Although the colors are so familiar to us that we no longer notice them, they have long provoked lively disputes in philosophical circles. This work, written almost like a detective story, asks unavoidable questions and provides useful interpretation tools. Only apparently banal, the question ’what is color?’ crosses a good part of the contemporary philosophy of the last decades. And the answers can be surprising
’Show a red cloth to a bull and it will be angry,’ writes Goethe, ’but try to speak about colors to a philosopher and you will infuriate him.’ Colors have always been familiar to us, but for philosophy they represent an ancient challenge, an enigma that pushes to ask ourselves about its own conditions of possibility.
In fact, what is color? Is it a property of objects? Or, as modern science shows us and many contemporary philosophers claim, the world is not colorful at all? Starting from this question, which runs through all the Anglo-American philosophy of the last forty years, the investigator-philosopher will follow the traces of the color on the run, looking for it in the painter’s laboratory (what the color of art will teach to the philosopher?) and in everyday language (is the word ’blue’ blue?). He will come out with the belief that, as Kermit of the Muppet Show sings in a famous song, ’It’s not easy being green’…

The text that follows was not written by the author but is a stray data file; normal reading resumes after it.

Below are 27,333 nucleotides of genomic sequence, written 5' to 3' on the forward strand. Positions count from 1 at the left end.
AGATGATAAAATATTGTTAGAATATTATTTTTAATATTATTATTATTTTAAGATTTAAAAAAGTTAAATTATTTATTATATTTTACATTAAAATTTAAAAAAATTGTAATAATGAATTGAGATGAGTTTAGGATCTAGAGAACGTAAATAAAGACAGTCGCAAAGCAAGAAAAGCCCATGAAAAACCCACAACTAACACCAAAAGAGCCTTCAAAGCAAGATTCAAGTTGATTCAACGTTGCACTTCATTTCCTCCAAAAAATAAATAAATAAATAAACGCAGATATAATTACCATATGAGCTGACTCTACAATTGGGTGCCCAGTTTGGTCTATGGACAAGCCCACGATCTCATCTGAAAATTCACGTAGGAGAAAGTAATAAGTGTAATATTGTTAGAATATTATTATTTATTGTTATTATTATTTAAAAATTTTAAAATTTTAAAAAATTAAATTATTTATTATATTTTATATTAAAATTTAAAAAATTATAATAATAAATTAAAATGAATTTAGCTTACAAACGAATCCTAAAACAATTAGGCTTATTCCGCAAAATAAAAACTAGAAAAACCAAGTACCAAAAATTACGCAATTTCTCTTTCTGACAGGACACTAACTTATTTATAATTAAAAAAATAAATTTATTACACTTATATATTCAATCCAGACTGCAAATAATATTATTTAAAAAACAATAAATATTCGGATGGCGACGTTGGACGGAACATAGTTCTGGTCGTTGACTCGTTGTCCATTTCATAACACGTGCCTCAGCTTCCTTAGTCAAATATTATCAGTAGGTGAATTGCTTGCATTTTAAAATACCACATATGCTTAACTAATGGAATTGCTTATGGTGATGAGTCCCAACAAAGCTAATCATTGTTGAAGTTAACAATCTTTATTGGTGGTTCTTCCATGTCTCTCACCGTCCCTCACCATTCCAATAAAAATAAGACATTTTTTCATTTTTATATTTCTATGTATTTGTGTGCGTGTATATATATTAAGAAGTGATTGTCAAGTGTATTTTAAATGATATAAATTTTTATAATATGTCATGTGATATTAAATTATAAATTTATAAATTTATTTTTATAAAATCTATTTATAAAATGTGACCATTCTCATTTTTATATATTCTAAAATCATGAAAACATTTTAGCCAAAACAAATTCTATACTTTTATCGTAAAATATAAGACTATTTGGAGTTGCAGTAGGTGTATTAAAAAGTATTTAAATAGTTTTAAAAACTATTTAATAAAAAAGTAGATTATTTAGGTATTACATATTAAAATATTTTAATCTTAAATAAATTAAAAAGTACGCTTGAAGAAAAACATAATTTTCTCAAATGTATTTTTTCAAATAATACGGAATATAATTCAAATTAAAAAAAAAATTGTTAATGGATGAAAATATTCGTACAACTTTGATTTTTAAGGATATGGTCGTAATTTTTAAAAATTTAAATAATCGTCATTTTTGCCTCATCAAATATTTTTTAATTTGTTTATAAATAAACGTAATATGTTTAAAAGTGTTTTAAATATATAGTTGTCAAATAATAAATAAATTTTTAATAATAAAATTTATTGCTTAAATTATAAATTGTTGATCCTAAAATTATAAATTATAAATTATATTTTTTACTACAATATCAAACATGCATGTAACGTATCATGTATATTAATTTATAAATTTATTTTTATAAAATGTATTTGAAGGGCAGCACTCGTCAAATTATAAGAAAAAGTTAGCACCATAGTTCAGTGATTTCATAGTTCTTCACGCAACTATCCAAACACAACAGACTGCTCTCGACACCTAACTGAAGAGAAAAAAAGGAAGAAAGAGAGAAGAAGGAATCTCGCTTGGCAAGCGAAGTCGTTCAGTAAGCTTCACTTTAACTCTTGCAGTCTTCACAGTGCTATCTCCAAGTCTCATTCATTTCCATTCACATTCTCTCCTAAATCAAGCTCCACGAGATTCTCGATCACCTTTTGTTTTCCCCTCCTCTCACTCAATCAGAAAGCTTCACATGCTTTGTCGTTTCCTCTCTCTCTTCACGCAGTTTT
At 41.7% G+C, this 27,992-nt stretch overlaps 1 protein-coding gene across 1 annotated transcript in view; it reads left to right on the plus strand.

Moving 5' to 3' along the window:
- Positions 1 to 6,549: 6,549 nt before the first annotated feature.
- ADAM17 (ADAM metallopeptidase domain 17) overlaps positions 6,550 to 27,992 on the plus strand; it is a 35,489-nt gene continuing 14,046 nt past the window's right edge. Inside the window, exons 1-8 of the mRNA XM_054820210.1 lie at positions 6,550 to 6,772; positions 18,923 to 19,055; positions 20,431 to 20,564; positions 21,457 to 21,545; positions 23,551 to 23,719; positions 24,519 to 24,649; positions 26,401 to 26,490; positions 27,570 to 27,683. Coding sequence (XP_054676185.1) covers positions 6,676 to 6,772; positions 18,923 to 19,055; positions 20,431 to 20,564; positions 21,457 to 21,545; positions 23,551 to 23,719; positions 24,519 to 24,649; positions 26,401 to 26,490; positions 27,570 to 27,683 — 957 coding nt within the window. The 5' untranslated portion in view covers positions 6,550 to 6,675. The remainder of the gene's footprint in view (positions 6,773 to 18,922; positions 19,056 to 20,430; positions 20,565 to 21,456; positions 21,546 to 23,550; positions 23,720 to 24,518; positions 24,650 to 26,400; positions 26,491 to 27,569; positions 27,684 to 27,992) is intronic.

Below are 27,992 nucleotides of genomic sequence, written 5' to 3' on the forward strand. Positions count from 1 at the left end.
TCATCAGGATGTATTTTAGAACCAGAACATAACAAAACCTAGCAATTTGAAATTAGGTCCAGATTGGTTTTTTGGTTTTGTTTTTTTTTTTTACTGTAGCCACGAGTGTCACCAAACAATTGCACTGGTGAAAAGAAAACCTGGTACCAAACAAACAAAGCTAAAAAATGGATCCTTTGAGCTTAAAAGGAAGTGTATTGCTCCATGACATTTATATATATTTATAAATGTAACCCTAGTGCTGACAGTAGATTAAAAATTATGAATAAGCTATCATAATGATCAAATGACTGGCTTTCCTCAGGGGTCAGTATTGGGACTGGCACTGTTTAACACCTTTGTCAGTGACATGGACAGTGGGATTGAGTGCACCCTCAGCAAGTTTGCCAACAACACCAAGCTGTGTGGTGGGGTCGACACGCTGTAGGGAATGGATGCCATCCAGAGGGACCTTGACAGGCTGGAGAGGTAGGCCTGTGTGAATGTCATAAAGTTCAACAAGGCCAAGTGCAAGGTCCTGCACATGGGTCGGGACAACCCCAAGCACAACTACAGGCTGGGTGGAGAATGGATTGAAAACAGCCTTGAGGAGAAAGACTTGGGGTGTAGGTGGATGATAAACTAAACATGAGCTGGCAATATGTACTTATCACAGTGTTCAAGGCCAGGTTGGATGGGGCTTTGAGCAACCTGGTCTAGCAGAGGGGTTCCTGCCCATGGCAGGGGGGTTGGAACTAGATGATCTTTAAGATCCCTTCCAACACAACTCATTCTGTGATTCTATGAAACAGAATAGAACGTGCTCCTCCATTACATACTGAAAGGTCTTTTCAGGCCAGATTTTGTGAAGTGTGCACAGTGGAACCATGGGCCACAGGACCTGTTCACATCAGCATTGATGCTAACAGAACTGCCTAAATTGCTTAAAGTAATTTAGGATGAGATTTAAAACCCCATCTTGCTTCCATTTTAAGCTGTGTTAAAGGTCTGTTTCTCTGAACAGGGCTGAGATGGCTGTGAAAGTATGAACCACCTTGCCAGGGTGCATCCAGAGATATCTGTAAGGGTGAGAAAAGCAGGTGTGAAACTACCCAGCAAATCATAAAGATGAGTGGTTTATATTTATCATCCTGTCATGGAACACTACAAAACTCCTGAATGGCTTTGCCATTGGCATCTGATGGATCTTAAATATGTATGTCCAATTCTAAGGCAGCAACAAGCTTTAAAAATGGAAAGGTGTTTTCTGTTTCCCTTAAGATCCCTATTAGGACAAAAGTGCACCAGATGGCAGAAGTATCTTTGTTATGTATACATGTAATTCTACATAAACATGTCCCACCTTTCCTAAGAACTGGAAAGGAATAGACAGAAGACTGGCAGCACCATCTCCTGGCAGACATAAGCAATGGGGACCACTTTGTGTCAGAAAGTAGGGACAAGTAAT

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ALICE BARALE is a research fellow in Aesthetics at the University of Florence. She has dealt extensively with Aby Warburg and Walter Benjamin, to whom she has dedicated a monograph (The melancholy of the image, Pisa 2009) and several essays. He edited a new Italian edition and translation of the Origin of the German Baroque drama by Walter Benjamin (2018) and, for Jaca Book, a monograph on AI art (Art and artificial intelligence. Be my GAN, 2020).